Offline f4eru

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Re: UK Heat Pump/Exchanger Heating.
« Reply #28 on: March 17, 2019, 05:23:52 am »
Quote
The spa Boiler I am going to use in gas form at least is very High efficency, 85% from memory.  Won't change much with Oil.
Yep.

Direct flame heating at home is much more efficient that resistive electrical, due to the bad efficiency of power stations.

Flame at home is approx. on par with heat pump if the electricity comes from only fossil.
 

Offline coppice

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Re: UK Heat Pump/Exchanger Heating.
« Reply #29 on: March 17, 2019, 10:57:14 am »
Double glazing is VERY rare here, Maybe a bit more popular down south where it's colder but still not typical by any stretch.
If you are in place with high temperatures in the summer, double glazing can be a problem. The greenhouse effect in the warm weather can incur more energy usage to cool the place than it saves in the cold weather. Various glass coatings can help reduce the greenhouse effect, but they can't eliminate the problem. If you are in a place where the summers are not hot enough to demand air conditioning, double (or triple) glazing is always a win.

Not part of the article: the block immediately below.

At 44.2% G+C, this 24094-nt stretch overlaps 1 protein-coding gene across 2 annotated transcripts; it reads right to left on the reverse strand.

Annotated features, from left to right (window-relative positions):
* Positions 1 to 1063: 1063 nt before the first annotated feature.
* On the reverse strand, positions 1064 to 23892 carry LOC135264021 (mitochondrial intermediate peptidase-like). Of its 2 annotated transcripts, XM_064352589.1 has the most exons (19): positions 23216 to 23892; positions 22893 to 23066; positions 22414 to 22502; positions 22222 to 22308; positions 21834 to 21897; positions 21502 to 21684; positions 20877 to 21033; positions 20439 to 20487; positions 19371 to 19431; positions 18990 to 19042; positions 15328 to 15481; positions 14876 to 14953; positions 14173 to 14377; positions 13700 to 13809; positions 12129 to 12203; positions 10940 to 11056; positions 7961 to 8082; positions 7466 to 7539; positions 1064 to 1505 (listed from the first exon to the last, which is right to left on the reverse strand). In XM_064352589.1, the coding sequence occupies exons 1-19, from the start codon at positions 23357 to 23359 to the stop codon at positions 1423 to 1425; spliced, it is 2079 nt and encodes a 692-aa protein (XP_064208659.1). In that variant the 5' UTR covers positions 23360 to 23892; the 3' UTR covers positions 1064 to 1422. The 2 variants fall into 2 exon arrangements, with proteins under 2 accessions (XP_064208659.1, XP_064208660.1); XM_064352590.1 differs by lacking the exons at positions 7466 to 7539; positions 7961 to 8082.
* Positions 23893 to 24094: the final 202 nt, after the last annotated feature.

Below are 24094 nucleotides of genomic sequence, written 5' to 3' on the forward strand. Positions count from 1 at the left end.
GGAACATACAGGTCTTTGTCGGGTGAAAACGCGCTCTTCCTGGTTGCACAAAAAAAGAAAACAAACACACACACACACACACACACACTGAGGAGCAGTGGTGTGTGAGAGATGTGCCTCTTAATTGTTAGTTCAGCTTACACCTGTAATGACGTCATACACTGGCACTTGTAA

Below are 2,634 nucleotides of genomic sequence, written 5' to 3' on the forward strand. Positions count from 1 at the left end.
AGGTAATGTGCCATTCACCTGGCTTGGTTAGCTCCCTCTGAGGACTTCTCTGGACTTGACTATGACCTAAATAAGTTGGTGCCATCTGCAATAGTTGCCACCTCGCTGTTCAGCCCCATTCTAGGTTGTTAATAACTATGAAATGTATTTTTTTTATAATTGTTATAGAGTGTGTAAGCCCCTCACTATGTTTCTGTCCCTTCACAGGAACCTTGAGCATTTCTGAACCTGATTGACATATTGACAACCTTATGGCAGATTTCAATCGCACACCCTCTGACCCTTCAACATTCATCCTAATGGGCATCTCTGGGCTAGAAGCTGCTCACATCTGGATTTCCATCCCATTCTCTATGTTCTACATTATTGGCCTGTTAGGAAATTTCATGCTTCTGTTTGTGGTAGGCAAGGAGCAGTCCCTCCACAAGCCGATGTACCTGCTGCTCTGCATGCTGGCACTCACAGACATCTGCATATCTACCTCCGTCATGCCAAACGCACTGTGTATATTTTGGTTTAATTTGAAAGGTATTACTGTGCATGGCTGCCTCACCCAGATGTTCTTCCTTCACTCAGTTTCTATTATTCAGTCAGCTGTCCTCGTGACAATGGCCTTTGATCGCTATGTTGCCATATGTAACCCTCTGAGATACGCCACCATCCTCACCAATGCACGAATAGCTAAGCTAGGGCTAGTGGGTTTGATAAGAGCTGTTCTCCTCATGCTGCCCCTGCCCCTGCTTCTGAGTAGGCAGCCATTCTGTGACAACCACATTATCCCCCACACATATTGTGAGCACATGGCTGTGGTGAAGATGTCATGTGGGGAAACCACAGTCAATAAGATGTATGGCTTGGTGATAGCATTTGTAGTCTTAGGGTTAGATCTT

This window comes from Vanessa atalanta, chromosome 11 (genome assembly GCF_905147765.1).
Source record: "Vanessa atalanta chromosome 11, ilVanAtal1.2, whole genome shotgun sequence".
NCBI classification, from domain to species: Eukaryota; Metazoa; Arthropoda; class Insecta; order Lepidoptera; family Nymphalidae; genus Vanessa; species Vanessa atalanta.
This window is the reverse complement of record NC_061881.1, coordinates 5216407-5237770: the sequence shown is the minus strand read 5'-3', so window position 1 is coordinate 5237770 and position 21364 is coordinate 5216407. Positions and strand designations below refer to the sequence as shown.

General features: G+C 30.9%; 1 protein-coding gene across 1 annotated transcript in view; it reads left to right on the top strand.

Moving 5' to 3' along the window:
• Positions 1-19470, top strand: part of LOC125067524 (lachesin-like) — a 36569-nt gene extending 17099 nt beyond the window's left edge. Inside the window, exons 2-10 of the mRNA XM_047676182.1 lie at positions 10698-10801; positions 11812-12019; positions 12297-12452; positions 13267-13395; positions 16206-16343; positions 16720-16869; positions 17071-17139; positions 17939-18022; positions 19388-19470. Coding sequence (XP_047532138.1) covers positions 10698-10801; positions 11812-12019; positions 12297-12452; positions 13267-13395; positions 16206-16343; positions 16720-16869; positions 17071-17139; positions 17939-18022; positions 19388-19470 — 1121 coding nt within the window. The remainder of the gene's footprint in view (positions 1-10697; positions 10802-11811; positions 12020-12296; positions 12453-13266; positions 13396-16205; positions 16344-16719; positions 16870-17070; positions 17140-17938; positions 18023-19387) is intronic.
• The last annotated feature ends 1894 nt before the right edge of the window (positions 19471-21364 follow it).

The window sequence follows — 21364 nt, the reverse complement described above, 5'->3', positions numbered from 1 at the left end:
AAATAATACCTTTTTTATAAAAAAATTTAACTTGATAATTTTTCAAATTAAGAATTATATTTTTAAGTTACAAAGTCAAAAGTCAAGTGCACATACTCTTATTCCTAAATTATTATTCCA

In a few hot places, like Southern China, lots of new homes have double glazing, required by the building regulations. Its not for thermal insulation, though. Its for noise reduction in homes near highways.
 

Offline james_s

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Re: UK Heat Pump/Exchanger Heating.
« Reply #30 on: March 17, 2019, 12:33:21 pm »
I assume double glazing is double pane windows? As far as I know they have been a universal requirement in the USA since the mid 70s, I've seen a few old houses without them but most have been upgraded by now due to the substantial energy savings. In a warm climate it probably wouldn't matter as much but here houses with single pane windows feel cold and drafty.
 

Offline paulca

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Re: UK Heat Pump/Exchanger Heating.
« Reply #31 on: March 17, 2019, 10:50:23 pm »
Yeah, double or even tripple glazed windows have two (or three) pains with a gap in the middle, can't remember if it's just air or a vacuum.